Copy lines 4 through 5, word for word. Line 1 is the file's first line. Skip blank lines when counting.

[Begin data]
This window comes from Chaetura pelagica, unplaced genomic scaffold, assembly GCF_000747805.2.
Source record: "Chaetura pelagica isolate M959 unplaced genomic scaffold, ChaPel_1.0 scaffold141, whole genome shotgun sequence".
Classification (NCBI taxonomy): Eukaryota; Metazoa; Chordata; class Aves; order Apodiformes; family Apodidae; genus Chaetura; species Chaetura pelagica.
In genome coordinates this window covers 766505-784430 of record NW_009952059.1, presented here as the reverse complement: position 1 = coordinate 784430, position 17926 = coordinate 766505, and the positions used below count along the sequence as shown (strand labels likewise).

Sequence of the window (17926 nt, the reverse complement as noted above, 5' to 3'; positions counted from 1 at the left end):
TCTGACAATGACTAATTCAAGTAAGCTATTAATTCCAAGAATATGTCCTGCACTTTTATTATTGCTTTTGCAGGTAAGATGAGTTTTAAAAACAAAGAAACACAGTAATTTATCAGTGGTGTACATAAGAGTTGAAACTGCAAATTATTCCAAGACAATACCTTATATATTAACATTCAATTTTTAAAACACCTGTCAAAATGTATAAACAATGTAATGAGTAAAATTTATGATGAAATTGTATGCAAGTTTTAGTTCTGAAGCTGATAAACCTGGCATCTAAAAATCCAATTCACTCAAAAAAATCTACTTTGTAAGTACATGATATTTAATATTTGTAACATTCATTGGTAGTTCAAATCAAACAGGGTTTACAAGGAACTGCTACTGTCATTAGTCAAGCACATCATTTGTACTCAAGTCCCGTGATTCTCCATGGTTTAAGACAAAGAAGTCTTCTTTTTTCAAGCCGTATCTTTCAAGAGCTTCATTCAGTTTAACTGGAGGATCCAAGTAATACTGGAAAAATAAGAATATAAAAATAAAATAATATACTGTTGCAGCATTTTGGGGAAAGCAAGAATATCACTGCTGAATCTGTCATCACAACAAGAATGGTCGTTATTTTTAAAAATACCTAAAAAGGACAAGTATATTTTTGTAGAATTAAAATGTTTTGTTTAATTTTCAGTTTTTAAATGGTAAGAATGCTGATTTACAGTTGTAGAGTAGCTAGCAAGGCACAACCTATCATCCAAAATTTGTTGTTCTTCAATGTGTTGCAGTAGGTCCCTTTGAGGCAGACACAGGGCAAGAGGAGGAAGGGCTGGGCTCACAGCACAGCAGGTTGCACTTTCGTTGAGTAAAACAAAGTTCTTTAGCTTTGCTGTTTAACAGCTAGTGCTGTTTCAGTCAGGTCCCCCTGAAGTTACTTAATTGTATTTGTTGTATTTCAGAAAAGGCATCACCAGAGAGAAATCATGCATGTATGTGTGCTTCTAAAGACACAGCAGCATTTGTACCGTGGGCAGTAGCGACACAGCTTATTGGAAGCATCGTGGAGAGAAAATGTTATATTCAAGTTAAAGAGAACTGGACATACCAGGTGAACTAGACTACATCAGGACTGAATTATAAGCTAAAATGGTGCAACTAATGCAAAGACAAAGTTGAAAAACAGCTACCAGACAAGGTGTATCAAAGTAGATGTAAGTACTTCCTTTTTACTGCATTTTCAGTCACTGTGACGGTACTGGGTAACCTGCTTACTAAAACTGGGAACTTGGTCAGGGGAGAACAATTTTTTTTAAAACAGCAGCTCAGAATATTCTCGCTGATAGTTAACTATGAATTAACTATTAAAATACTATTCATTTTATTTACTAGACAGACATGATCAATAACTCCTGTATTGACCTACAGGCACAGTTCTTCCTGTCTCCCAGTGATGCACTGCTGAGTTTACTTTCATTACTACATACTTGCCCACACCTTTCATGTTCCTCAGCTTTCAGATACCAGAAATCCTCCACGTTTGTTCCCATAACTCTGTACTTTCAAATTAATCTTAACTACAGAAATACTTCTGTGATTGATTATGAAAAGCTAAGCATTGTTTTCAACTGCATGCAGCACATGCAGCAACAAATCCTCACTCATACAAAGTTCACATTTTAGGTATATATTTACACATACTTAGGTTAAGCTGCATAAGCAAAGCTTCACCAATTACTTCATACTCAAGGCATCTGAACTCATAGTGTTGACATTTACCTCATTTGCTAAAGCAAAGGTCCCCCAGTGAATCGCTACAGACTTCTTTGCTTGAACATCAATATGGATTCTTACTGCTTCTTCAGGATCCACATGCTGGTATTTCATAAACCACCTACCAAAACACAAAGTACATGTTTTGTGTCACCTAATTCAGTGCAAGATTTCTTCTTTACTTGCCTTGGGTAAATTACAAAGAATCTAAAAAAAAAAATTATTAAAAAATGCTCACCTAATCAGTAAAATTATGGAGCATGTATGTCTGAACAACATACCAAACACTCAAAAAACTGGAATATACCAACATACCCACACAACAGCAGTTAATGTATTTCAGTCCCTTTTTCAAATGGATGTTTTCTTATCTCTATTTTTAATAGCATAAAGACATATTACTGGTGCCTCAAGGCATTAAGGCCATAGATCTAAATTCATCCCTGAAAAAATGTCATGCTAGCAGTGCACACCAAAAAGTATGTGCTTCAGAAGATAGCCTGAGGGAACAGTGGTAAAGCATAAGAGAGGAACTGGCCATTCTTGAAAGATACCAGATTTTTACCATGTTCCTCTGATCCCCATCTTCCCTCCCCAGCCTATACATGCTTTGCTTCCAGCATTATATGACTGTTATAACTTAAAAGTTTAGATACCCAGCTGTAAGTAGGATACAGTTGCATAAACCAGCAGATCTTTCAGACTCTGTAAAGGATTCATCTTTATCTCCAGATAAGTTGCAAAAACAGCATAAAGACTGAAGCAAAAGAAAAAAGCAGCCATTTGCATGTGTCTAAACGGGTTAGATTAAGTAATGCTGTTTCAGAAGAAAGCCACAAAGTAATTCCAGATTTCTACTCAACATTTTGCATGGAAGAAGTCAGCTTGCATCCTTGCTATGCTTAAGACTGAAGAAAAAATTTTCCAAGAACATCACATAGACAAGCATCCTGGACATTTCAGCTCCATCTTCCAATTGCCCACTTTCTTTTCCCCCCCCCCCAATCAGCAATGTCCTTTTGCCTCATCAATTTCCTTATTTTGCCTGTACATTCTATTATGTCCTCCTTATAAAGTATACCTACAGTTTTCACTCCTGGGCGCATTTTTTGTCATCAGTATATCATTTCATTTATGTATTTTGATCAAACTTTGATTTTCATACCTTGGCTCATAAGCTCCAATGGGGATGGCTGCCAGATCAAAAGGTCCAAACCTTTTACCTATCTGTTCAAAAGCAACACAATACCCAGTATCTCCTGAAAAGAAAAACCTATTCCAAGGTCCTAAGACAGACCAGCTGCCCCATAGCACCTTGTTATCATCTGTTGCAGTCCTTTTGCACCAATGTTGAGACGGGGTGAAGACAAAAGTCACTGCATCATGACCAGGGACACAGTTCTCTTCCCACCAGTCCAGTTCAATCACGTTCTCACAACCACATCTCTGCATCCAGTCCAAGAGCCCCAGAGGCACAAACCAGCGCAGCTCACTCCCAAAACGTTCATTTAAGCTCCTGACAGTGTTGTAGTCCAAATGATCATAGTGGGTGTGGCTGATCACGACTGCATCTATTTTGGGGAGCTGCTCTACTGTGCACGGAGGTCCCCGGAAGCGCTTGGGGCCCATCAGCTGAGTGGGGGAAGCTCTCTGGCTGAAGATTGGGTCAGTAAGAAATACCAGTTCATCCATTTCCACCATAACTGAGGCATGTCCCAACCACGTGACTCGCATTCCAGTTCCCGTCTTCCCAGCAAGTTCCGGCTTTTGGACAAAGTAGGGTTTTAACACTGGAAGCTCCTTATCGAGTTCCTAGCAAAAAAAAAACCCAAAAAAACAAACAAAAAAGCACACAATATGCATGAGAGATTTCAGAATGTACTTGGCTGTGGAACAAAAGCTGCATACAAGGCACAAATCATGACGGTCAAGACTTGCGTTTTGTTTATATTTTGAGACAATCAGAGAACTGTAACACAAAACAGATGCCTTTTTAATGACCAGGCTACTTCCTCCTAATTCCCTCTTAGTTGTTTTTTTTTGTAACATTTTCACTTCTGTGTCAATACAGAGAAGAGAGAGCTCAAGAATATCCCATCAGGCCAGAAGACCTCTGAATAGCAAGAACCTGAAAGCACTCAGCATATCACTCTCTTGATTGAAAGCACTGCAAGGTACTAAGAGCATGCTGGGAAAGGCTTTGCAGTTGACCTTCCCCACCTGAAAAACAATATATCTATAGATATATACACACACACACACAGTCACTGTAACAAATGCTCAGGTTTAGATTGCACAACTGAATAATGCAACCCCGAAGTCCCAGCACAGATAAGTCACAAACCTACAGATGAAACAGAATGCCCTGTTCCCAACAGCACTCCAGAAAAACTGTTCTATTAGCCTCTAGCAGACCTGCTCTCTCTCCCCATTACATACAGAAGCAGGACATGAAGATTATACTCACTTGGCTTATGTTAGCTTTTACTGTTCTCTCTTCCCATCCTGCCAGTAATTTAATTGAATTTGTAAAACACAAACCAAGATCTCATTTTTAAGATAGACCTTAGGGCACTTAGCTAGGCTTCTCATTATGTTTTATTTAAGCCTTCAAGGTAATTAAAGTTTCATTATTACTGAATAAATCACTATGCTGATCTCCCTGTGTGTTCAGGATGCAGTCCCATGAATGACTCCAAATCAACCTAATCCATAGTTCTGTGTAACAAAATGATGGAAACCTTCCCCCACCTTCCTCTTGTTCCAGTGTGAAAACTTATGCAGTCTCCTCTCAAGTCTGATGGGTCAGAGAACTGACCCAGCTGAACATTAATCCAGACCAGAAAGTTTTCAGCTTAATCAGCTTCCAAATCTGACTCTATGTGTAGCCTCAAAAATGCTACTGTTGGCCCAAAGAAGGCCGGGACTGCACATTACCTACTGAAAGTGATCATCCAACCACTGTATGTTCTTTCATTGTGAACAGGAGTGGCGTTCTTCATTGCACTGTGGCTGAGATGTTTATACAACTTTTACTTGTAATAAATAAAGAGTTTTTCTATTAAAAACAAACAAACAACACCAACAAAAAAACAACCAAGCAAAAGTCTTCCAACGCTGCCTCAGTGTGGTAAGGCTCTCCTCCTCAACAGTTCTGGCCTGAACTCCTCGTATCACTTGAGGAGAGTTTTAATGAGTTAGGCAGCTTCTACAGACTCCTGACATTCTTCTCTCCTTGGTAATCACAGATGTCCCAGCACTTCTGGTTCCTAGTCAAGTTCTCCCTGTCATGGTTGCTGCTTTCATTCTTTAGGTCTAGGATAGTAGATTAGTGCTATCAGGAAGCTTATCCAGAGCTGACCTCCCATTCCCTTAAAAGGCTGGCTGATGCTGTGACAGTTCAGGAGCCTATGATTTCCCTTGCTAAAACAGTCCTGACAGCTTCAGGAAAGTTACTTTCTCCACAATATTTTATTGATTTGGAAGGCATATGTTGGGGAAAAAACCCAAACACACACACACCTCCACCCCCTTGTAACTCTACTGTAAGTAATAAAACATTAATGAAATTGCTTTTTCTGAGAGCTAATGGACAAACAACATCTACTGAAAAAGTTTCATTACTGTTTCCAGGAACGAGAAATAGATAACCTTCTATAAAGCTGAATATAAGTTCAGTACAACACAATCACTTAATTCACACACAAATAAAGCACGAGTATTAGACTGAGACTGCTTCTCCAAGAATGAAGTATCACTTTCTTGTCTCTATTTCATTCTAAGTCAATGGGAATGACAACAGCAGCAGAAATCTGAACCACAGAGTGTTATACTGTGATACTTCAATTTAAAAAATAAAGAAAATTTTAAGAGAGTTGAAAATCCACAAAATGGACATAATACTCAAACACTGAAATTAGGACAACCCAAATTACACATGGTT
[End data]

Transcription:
In genome coordinates this window covers 766505-784430 of record NW_009952059.1, presented here as the reverse complement: position 1 = coordinate 784430, position 17926 = coordinate 766505, and the positions used below count along the sequence as shown (strand labels likewise).

Sequence of the window (17926 nt, the reverse complement as noted above, 5' to 3'; positions counted from 1 at the left end):